With many couples having had to delay their nuptial due to the pandemic, the next 18 months is set to be a busy time for weddings. Conversely, following the pandemic and the resulting national lockdowns, there has been a reported increase in the number of couples separating and divorcing.
As two major events in life, marriage and divorce can have a significant impact on our life, but also the way our finances and assets would be distributed in the event of our death. The consequences of failing to update or make a will to reflect marriage or divorce can sometimes be unexpected and unwanted.
Here we take a closer look.
It is not always appreciated that upon entering into a marriage or civil partnership, any previous will that may have been in place becomes invalid. Until the point that a new will is made, the rules of intestacy would apply in the event of death. The law would therefore dictate who would stand to inherit from an estate and in what proportions, and determines who is entitled to deal with the testator’s estate. This is particularly important for those getting married in later life, or those with children from previous relationships, as it is unlikely that the rules of intestacy would allow for an estate to be distributed as you might expect or want.
The only circumstances in which this wouldn’t apply is if a will is made in anticipation of marriage or civil partnership, and therefore specifies what would happen following the legal union.
It is just as important to consider what would happen to your estate after divorce or the ending of a civil partnership. Despite the legal change in status, a divorce does not revoke a will that is in place. Instead, where the divorced partner is named in the will, it is treated as if they had passed away, and the rules of intestacy therefore apply to that proportion of a will. As many couples plan to leave the majority of their assets to their wife/husband/civil partner, this would leave a large proportion of the estate open to be divided according the intestacy rules. As such, your estate may not be divided up in the way you would want.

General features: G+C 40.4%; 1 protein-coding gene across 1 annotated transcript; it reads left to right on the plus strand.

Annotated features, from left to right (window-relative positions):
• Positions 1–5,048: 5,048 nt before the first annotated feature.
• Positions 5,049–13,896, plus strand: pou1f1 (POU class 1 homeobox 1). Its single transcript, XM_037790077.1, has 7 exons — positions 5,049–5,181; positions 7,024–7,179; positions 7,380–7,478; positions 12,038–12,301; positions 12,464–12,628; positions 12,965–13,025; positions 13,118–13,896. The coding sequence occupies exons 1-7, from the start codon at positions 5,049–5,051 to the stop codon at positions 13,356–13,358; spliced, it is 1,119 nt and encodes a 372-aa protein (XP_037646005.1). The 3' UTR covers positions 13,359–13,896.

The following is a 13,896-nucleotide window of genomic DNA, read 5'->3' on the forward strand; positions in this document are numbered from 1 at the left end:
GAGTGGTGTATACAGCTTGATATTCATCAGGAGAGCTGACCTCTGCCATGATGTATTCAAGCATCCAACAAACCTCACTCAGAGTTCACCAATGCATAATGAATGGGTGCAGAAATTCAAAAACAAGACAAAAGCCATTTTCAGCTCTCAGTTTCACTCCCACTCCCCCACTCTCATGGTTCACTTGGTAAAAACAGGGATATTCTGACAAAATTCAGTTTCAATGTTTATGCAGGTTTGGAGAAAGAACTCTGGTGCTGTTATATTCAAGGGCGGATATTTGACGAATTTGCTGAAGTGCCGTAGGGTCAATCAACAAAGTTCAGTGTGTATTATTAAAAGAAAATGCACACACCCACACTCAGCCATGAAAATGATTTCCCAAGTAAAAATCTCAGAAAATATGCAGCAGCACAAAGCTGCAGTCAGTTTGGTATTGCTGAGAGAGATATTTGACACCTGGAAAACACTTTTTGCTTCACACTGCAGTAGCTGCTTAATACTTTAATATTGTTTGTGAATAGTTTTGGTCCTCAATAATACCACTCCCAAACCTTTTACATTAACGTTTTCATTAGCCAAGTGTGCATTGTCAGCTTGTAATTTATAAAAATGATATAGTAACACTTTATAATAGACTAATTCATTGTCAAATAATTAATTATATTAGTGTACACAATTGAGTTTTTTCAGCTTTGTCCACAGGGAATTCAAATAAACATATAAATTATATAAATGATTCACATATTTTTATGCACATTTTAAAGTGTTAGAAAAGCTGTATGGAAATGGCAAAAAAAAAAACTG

It is also important to note what would happen in the event that you passed away prior to a divorce being finalised. In these circumstances, any will that was made during marriage or civil partnership will still stand, which would mean that despite being separated, your legal spouse would still inherit in the proportion outlined in your will.
Making a new will helps to ensure that your up to date wishes are allowed for, including provision for your new partner (if you have one) and any/all of your children.
In addition to remembering to update your will following marriage, divorce, or any other significant life event or change in circumstances, it is always worth considering a review at least every 3 to 5 years. This allows you to ensure that your Will still reflects your wishes at that time and also allows for any changes in the law that may have occurred.
Jill Waddington is a solicitor specialising in private client law at O’Donnell Solicitors. Please contact Jill Waddington on 01457 761320 to arrange a convenient appointment to discuss any aspect of your will or planning for your future.